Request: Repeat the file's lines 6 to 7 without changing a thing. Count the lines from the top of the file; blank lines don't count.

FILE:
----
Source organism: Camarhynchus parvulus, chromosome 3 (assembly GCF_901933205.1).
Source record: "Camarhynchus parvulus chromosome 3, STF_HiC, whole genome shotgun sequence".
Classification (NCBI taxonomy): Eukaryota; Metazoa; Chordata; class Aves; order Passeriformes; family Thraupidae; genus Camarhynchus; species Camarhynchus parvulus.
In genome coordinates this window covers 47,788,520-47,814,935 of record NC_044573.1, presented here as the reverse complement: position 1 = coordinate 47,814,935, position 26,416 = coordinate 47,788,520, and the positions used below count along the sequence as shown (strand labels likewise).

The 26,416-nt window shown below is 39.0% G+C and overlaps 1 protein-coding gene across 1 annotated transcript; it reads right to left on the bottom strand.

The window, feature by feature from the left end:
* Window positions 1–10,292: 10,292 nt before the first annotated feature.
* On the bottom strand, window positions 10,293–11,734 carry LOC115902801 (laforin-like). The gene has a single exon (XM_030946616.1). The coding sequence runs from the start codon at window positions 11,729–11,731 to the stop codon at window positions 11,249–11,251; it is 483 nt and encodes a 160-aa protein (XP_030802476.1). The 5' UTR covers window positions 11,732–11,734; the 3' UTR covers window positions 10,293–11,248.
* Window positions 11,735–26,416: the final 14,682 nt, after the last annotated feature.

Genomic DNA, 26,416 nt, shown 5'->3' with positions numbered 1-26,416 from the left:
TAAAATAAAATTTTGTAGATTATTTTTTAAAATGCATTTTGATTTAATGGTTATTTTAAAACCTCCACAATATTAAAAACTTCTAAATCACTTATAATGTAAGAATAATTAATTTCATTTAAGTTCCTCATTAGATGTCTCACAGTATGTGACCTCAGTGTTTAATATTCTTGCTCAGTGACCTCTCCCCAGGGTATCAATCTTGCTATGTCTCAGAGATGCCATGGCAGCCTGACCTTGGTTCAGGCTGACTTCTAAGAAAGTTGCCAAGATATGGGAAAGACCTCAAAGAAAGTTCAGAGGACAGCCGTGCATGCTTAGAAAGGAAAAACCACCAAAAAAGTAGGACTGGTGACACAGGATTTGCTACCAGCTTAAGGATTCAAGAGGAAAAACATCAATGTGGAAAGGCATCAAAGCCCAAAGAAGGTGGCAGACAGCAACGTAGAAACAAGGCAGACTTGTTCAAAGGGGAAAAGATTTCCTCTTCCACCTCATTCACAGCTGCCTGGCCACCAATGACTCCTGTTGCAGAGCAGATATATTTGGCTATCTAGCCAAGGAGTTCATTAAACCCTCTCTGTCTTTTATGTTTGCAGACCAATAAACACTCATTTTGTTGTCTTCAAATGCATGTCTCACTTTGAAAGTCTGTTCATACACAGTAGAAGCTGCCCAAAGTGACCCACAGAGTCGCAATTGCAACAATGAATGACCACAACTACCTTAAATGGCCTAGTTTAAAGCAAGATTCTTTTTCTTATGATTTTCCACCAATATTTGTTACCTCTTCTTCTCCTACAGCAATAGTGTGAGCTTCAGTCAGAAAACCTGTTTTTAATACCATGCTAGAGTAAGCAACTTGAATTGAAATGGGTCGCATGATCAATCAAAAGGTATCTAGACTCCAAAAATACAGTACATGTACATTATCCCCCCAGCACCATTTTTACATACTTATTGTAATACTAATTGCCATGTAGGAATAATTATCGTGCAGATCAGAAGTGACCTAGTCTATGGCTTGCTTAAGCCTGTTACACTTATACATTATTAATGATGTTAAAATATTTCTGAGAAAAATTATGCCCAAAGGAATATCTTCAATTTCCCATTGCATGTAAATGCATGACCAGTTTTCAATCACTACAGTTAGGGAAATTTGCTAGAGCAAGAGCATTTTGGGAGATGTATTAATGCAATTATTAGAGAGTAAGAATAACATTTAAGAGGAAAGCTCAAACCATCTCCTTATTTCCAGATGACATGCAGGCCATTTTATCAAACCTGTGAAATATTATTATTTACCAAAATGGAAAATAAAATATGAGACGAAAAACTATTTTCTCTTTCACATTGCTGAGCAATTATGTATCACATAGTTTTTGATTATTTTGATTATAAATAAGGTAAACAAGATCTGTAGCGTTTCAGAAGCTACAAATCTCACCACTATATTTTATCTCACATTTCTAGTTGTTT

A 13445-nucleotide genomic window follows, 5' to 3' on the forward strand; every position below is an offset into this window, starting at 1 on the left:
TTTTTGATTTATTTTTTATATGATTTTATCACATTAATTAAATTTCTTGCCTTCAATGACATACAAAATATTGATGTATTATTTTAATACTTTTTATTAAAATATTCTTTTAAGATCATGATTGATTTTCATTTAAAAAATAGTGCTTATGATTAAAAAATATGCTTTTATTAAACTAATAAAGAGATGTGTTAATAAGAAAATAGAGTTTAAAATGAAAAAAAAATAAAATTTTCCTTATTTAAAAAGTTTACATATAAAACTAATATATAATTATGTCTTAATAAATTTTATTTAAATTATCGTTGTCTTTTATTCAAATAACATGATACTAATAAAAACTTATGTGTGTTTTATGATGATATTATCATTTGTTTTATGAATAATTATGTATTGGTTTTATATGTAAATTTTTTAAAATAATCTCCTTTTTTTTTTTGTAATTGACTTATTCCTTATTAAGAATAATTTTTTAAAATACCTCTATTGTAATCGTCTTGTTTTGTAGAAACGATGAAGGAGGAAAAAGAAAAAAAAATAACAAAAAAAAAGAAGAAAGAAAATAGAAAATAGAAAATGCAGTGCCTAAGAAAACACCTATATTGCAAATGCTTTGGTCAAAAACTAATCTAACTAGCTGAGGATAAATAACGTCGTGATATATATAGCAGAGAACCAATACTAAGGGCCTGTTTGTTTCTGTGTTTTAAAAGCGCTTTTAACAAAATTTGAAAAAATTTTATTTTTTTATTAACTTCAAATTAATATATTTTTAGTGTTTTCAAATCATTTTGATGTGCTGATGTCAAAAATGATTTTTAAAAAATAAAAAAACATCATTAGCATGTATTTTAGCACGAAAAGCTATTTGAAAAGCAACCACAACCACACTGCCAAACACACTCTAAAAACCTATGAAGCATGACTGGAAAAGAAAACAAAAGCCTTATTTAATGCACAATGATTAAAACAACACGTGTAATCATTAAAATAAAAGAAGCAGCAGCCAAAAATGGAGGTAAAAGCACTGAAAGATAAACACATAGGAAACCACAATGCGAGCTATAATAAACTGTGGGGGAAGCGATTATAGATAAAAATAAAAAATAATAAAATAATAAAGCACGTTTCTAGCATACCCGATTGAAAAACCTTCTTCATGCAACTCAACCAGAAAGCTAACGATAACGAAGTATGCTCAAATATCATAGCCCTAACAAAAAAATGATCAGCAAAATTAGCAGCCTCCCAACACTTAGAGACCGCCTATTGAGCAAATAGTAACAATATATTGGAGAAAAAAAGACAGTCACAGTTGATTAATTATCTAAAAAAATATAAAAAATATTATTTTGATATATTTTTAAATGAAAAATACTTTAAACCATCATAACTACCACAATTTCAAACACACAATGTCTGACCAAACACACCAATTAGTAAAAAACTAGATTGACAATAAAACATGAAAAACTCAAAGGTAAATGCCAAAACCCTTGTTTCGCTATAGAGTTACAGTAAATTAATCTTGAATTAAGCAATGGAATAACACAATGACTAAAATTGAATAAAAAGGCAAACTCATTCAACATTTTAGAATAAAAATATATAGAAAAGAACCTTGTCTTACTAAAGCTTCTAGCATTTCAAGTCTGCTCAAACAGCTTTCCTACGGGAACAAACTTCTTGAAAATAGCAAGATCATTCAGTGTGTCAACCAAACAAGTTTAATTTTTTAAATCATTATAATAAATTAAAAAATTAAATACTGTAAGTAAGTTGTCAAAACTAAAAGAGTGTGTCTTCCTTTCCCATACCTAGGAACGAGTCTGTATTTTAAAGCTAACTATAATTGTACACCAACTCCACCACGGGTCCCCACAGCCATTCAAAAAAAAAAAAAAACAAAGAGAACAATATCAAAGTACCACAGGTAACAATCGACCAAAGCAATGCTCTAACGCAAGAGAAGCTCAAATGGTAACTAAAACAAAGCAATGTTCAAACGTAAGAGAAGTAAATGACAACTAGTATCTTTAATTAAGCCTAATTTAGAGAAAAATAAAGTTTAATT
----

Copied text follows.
The window, feature by feature from the left end:
* Window positions 1–10,292: 10,292 nt before the first annotated feature.